Thursday, June 23, 2022

Judge rejects challenge to legalize euthanasia within California assisted suicide law.

Alex Schadenberg
Executive Director, Euthanasia Prevention Coalition

A California federal judge rejected a case designed to permit euthanasia within California's assisted suicide act. Lonny Shavelson, a doctor that solely focuses on assisted suicide and Sandra Morris, who lives with ALS, argued that the state's assisted suicide law discriminated against people who had difficulty self-ingesting the lethal assisted suicide drugs and to remedy the situation the state needed to permit euthanasia (lethal injection) in those cases. (Link to the decision)

A federal judge said he cannot allow an Americans with Disabilities Act carveout to California’s assisted suicide law that would let doctors assist people too weak or disabled to ingest end-of-life medication, finding that such a provision would “fundamentally alter” the law from conferring the ability to take your own life to having a doctor do it for you.
Dinzeo stated that Justice Chhabria rejected Shavelson's challenge. Dinzeo wrote:
Chhabria ruled the case could not proceed on the theory that it violates the ADA because the accommodation they seek would cross the boundary created by the End of Life Option Act, “from the ability to end your own life to the ability to have someone else end it for you.”

Chhabria wrote, “Such an accommodation would ‘compromise' the essential nature of the act, and would therefore fundamentally alter the program.’”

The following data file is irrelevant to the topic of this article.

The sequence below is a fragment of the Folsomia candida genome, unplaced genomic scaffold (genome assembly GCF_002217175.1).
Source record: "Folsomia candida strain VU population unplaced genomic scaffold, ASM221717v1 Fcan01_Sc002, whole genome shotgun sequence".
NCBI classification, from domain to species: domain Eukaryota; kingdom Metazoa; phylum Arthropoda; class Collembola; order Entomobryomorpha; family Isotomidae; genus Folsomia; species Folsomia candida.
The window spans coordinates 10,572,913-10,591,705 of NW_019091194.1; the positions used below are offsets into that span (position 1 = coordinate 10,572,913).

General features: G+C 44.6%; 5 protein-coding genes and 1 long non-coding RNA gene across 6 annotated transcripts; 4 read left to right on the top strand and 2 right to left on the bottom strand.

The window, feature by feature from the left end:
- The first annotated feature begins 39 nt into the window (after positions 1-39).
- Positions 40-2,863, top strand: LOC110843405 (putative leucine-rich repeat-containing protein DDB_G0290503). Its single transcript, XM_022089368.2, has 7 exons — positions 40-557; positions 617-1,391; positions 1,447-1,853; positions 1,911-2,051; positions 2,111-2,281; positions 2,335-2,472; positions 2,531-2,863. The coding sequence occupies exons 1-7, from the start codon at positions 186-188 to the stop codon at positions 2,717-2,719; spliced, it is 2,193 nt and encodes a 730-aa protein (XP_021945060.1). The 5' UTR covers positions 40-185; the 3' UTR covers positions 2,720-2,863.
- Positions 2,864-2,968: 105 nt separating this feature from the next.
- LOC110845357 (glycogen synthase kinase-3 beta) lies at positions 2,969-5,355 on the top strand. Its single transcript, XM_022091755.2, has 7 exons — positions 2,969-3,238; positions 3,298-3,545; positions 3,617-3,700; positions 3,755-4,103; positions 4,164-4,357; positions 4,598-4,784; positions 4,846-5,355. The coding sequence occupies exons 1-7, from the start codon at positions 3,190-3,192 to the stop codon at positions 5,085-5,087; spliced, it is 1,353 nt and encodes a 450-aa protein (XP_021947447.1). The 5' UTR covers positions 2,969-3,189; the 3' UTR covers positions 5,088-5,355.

The judge said the law’s self-administration requirement is the “final safeguard” to ensure the act remains voluntary.

“A person seeking to end their life pursuant to the act can opt out at any point — after requesting or receiving the prescription, after the drugs are in their hand, after the feeding tube has been installed, after saying goodbye,” he wrote. “The accommodation that the plaintiffs seek would significantly undermine these protections by opening a window during which there would be no way of knowing whether the patient had changed their mind.”

On September 13, 2021 I wrote that the federal judge must reject the challenge to the state assisted suicide act based on the following rationale: 
  1. There is no right to assisted suicide; therefore, there is no legal requirement to amend the perceived inequality within the state-assisted suicide law.
  2. The Supreme Court, in Glucksberg, recognized that there is no right to assisted suicide and it recognized that one state interest in prohibiting assisted suicide was the prevention of euthanasia. This court case specifically seeks to permit euthanasia.
  3. Permitting euthanasia is not an extension of the state-assisted suicide law, but rather, it requires the court to legislate a new law, that being the legalization of euthanasia, which is a form of homicide.

Link to my previous articles about this court case (Link 1) (Link 2).

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